Delrahim submitted his resignation to Donald Trump on Wednesday, in a letter in which he outlined the accomplishments of the division during his tenure. He cited an effort to review the division’s 1,200 consent decrees, which led to the termination of 850 of them, including the Paramount consent decrees. He also cited the launch of a major antitrust lawsuit against Google and an investigation of major tech platforms. He also announced a reorganization of the division last year.
“During my tenure as Assistant Attorney General, the Division successfully enforced the competition laws and implemented transformative policy and organizational initiatives that will bear fruit for both American consumers and entrepreneurs for years to come,” Delrahim wrote in the letter.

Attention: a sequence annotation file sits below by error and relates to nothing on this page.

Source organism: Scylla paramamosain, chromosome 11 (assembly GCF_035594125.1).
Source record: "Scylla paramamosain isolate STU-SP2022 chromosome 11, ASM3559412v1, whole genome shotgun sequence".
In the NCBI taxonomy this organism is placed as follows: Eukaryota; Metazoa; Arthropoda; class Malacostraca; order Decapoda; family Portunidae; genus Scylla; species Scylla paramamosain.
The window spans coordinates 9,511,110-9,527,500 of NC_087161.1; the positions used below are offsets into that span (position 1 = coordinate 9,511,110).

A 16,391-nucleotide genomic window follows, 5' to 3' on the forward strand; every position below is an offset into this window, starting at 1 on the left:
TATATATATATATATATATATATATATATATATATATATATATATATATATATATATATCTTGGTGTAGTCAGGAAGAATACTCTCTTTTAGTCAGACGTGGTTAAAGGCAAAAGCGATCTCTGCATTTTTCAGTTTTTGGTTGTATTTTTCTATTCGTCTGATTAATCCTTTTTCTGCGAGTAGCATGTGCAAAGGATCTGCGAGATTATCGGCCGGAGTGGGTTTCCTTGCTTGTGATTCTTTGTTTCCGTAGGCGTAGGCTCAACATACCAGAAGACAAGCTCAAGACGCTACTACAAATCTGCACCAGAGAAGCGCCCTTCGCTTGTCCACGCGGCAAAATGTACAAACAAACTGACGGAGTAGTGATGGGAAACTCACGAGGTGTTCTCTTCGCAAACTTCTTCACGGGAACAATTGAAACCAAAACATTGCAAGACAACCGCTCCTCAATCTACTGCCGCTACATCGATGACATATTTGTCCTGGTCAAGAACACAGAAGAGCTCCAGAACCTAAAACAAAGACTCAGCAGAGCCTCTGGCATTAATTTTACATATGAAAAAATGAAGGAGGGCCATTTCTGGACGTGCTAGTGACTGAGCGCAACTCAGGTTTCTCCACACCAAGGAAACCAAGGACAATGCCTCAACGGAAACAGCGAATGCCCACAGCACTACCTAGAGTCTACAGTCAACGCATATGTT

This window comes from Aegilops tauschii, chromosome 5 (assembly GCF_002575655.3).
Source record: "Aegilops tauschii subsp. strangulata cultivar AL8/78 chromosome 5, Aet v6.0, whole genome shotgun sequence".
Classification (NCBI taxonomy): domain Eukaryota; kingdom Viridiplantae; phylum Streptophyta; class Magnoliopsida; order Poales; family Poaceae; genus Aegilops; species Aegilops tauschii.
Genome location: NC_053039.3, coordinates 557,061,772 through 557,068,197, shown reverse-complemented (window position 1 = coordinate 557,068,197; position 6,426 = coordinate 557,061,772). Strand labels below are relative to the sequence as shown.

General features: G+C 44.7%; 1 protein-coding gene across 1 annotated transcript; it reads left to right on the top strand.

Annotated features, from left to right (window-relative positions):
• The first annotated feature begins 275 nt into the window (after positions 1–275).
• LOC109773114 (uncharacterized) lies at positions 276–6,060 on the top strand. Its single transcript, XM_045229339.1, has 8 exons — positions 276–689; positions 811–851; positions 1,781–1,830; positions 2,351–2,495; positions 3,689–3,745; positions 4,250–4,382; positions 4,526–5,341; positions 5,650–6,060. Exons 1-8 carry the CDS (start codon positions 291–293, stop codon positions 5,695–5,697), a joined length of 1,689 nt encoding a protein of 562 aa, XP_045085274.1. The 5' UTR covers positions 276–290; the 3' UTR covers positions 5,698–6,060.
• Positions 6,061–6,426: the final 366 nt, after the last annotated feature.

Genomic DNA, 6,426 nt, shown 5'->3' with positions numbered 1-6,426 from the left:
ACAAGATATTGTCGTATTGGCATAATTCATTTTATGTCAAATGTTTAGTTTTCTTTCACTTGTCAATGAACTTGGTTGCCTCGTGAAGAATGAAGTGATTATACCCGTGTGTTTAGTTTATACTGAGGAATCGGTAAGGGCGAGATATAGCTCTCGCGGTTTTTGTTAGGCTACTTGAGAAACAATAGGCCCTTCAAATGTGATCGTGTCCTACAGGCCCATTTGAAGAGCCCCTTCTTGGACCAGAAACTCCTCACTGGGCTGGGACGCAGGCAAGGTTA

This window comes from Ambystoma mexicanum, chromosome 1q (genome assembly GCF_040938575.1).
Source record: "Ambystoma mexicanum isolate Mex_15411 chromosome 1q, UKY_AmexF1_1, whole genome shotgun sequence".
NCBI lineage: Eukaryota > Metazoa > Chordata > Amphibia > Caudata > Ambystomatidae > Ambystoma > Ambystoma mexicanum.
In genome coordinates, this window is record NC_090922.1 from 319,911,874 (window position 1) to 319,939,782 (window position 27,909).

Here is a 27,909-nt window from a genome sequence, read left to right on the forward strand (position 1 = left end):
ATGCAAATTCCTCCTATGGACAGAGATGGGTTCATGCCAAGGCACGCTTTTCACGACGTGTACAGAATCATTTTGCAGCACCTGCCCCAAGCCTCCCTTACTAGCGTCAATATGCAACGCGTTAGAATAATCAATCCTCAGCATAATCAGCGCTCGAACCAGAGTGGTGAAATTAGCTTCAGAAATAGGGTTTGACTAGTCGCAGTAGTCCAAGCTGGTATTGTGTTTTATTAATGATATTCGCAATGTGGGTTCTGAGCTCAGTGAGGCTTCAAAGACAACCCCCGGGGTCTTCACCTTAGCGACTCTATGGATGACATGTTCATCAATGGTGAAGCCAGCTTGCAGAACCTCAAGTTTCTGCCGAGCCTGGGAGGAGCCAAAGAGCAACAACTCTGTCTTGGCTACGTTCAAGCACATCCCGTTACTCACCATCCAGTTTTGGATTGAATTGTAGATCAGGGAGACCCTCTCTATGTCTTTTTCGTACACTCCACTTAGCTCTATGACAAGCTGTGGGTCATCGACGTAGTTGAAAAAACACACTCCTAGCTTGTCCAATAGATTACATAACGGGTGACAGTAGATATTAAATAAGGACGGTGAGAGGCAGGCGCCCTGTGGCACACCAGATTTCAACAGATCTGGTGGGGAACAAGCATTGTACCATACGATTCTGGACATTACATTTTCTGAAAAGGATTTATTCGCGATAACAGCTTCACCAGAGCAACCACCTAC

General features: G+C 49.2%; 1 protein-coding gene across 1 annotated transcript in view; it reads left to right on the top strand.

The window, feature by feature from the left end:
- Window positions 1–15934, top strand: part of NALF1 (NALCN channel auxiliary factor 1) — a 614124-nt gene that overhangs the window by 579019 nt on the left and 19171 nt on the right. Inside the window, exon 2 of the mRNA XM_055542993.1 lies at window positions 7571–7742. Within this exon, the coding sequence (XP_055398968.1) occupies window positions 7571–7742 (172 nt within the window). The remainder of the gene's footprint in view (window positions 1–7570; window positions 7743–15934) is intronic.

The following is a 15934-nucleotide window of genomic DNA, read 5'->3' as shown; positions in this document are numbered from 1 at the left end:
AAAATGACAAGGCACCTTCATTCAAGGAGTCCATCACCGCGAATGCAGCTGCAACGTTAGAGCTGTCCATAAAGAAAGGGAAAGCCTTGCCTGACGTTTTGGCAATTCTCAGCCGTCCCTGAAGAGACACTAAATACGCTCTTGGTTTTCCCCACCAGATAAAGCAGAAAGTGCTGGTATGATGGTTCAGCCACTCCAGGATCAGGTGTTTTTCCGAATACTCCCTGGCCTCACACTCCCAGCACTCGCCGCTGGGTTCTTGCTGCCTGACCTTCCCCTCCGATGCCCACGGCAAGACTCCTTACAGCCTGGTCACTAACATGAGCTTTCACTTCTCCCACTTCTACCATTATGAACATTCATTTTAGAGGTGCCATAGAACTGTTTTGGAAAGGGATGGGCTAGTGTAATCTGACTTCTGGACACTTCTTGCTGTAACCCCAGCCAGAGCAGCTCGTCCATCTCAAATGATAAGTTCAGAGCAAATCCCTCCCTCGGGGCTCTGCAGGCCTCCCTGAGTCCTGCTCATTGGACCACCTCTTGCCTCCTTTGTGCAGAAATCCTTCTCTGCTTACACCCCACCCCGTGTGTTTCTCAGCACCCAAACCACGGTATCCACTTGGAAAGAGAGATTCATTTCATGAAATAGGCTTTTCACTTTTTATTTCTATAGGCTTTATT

He did not specifically mention the Justice Department’s lawsuit to block the merger of AT&T with Time Warner, leading to a landmark trial in 2018. A judge ruled in favor of AT&T, and a federal appellate court upheld the decision. Before the trial, AT&T and Time Warner sought to pursue the claim that the lawsuit was motivated by Trump’s animus toward CNN, but the judge in the case, Richard Leon, denied such discovery. Delrahim denied the claims of Trump’s influence.
During his tenure, Delrahim also launched a review of the consent decrees that govern music licensing, and held a public workshop on the issue.
Before he was confirmed as chief of the antitrust division, Delrahim was in the White House counsel’s office, working on the confirmation of Neil Gorsuch to the Supreme Court. Before joining the administration, he was in private practice in Los Angeles at Brownstein Hyatt Farber Schreck.
Biden, who has nominated Merrick Garland as the next attorney general, has yet to announce a nominee to lead the Antitrust Division.
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